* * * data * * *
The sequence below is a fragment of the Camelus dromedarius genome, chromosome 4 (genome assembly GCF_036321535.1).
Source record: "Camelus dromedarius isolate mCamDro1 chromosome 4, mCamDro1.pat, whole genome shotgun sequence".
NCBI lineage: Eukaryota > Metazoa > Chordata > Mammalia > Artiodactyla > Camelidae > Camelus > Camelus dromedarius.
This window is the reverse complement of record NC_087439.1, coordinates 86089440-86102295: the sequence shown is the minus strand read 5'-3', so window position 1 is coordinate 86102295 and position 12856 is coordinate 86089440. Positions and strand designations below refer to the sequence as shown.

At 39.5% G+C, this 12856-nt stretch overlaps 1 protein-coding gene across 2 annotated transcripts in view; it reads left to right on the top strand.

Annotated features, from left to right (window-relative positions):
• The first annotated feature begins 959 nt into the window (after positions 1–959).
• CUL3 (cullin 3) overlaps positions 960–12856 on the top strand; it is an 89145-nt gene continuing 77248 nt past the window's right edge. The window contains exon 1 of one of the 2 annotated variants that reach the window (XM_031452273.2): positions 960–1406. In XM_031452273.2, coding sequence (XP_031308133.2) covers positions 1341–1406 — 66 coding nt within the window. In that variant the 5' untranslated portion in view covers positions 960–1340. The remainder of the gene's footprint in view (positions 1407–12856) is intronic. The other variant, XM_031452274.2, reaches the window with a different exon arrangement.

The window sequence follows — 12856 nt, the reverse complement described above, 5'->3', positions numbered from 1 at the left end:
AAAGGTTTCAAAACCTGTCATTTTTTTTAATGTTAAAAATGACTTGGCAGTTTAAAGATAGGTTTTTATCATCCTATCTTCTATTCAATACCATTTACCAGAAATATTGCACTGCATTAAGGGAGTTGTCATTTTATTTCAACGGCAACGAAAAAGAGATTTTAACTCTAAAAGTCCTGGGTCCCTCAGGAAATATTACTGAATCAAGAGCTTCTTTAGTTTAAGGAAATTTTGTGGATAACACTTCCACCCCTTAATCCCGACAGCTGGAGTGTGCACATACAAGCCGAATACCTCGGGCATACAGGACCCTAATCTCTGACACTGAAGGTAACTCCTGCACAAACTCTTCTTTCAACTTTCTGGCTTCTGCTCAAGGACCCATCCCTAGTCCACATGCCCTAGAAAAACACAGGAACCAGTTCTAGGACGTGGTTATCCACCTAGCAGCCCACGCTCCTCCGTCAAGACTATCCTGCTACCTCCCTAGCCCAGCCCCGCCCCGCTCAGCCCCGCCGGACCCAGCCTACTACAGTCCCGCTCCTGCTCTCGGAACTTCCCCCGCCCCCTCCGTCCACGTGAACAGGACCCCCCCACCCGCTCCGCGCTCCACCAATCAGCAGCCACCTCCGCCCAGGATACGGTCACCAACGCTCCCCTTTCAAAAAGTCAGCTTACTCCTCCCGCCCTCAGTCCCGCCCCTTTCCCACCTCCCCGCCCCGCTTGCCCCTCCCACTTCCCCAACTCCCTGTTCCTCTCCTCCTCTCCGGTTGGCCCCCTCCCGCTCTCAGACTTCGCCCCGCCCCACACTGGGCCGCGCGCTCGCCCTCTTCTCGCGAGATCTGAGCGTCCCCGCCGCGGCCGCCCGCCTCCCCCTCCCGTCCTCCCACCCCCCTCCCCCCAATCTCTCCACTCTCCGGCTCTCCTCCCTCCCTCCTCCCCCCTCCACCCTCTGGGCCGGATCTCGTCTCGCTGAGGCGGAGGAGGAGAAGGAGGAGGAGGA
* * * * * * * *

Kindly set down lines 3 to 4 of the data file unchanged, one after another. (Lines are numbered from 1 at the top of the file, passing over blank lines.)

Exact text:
NCBI lineage: Eukaryota > Metazoa > Chordata > Mammalia > Artiodactyla > Camelidae > Camelus > Camelus dromedarius.
This window is the reverse complement of record NC_087439.1, coordinates 86089440-86102295: the sequence shown is the minus strand read 5'-3', so window position 1 is coordinate 86102295 and position 12856 is coordinate 86089440. Positions and strand designations below refer to the sequence as shown.